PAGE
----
BOSTON — Entrepreneur Laurie Nicolas dreamed of being a pediatrician, but after college, she found herself running a prestigious doctor's office.
Her pride in her work, however, was overshadowed by how she felt she was treated.
"As a young black woman in a leadership role, it was a very isolated experience for me,“ said Nicolas. “I did face a lot of adversity in the workplace, which I struggled to navigate, personally."
Nicolas told Boston 25 News the institutional racism and sexism she faced was shocking and unexpected. The oldest of five, she grew up in Cambridge, a place she calls a melting pot of cultures.
Nicolas had graduated with honors from UMass Boston and later, Harvard's Extension School and Northeastern University School of Law.
She wanted to make it work but says her employer was unresponsive.
"When I had finally built up the courage to say hey, I'm unhappy with what's going on, I'm not sure what the next steps are. However, I would like for us to discuss and work something out,“ Nicolas said. “I was just faced with an unpleasant reaction."
Nicolas says even then, she stayed at work torn between her ambition and how to deal with the treatment she received at work.
"It was extremely isolating because no one in the entire organization looked like me," she said. "So there was no one that I could go and speak to that would understand where I was coming from because there was no one there that would understand what I was going through."
But with time and encouragement from friends and mentors, she left and started her own business. Pink Fit is a non-profit organization dedicated to promoting the importance of women's health and wellness by offering physical fitness programs, sports programs and wellness workshops. They're best known for Pink Sundays and a female-only football league.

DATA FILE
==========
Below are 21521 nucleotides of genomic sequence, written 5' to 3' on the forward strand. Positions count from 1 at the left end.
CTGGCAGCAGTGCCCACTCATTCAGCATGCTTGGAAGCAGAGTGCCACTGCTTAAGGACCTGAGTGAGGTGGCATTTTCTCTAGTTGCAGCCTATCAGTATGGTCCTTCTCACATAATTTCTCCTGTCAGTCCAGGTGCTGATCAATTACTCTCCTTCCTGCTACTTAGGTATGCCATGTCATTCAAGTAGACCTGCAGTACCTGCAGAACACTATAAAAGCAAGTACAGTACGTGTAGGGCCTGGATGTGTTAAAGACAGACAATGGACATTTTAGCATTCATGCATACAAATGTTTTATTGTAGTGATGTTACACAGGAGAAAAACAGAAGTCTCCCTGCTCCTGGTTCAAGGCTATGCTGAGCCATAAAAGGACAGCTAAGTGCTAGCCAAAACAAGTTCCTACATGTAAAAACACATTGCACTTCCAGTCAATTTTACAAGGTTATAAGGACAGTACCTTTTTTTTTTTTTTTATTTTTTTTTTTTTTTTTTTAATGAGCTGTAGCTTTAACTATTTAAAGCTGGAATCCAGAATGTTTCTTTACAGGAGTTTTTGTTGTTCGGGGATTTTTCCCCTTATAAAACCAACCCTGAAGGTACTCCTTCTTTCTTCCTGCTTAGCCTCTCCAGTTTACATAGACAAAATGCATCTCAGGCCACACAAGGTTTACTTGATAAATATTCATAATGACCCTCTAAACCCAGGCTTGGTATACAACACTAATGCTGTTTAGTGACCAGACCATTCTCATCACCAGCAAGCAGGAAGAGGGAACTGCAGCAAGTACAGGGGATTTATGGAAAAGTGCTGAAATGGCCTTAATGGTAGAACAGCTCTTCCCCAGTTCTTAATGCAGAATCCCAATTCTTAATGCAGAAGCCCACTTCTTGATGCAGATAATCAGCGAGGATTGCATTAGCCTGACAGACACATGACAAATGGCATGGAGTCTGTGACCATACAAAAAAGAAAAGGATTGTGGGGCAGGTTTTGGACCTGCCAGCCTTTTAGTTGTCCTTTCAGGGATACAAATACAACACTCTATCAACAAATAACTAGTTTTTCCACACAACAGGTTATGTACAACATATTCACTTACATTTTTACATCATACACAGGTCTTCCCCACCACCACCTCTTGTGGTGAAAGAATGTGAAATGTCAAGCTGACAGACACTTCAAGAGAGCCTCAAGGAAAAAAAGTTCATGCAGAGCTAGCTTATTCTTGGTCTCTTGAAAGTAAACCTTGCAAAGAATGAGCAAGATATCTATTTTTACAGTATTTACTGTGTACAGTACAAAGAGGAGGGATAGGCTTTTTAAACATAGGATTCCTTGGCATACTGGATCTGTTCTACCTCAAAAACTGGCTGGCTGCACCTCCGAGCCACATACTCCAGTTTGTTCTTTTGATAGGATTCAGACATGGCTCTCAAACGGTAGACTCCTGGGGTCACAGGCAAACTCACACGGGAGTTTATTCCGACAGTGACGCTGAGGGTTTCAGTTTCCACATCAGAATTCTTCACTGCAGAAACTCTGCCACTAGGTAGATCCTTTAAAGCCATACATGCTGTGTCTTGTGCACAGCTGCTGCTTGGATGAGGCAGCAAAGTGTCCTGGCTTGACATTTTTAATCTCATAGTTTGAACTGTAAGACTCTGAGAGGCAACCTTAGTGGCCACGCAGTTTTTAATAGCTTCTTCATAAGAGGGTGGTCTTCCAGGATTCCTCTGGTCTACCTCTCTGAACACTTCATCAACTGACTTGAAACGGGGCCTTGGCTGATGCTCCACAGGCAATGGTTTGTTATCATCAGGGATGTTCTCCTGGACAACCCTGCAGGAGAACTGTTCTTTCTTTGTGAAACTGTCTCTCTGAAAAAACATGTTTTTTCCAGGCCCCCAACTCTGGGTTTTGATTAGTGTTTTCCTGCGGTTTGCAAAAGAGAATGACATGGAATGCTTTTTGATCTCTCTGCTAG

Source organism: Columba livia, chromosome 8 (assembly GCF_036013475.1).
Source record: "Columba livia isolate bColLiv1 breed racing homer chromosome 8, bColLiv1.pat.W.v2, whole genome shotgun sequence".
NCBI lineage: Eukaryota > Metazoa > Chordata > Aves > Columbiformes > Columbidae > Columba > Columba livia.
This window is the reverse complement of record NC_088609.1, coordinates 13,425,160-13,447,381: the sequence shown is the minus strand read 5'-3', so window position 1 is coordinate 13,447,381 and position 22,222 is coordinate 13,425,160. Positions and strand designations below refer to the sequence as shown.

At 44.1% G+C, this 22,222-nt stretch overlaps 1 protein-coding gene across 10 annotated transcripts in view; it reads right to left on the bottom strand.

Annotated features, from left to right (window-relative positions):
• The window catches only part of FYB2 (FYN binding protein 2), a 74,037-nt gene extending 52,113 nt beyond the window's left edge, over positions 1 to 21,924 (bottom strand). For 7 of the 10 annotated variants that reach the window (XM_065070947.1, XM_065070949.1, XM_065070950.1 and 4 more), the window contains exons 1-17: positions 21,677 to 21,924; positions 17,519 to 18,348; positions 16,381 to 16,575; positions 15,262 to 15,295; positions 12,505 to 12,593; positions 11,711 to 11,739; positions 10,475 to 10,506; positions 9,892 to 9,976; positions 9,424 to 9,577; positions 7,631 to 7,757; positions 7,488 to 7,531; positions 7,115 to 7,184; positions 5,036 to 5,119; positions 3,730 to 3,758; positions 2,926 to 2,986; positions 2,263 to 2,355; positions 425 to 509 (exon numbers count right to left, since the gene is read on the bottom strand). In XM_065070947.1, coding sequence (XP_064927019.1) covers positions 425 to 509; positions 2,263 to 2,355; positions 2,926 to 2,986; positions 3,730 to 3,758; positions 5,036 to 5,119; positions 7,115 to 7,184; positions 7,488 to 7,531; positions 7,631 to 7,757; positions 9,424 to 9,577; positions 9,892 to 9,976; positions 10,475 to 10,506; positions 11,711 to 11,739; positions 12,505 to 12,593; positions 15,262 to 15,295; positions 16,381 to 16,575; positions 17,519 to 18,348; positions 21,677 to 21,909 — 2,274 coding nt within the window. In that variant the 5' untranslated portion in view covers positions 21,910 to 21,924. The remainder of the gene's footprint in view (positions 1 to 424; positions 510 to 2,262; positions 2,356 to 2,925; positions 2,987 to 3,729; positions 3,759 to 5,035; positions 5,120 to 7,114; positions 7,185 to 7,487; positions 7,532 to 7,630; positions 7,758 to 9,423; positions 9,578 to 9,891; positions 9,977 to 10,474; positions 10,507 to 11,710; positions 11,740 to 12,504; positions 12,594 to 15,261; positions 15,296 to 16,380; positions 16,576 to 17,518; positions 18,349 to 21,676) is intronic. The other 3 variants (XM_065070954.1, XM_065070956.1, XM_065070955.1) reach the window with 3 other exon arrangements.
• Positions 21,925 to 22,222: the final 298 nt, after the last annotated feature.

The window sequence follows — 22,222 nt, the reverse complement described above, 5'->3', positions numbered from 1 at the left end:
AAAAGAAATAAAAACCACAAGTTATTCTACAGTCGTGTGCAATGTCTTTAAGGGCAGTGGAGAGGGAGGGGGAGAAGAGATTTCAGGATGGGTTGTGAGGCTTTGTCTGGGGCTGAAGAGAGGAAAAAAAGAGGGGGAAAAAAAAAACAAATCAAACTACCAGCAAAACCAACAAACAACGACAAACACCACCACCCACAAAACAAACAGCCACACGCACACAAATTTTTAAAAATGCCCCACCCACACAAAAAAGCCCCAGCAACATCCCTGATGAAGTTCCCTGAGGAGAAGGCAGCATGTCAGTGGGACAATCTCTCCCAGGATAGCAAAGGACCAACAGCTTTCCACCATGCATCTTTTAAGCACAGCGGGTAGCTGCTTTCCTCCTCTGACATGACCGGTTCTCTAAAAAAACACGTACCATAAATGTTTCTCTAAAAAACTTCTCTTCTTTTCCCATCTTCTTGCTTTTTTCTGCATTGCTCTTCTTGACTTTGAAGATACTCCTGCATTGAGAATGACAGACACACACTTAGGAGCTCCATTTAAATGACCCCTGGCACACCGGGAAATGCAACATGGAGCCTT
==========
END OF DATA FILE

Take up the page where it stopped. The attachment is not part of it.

"The moment that I started sharing my story with other women and realizing that I wasn't alone,” she said.
Out of that, she started Femcove, a female-focused organization that provides a platform for millennial women to connect, collaborate and create with other women. Monthly, women share their experiences. And Nicolas continues to be inspired by women-centric movements like the Women's March, #MeToo and the election of a historic number of women to the House of Representatives.
"Giving a new meaning to what it means be an African-American in society today," Nicolas said. "'Diversity and inclusion' is such a buzzword nowadays and a lot of organization are not putting forth the effort to build an inclusive workplace. A workplace with a collaborative culture."
Femcove uses its online platform to provide a number of resources on everything from work-life balance to black women and post-partum depression.
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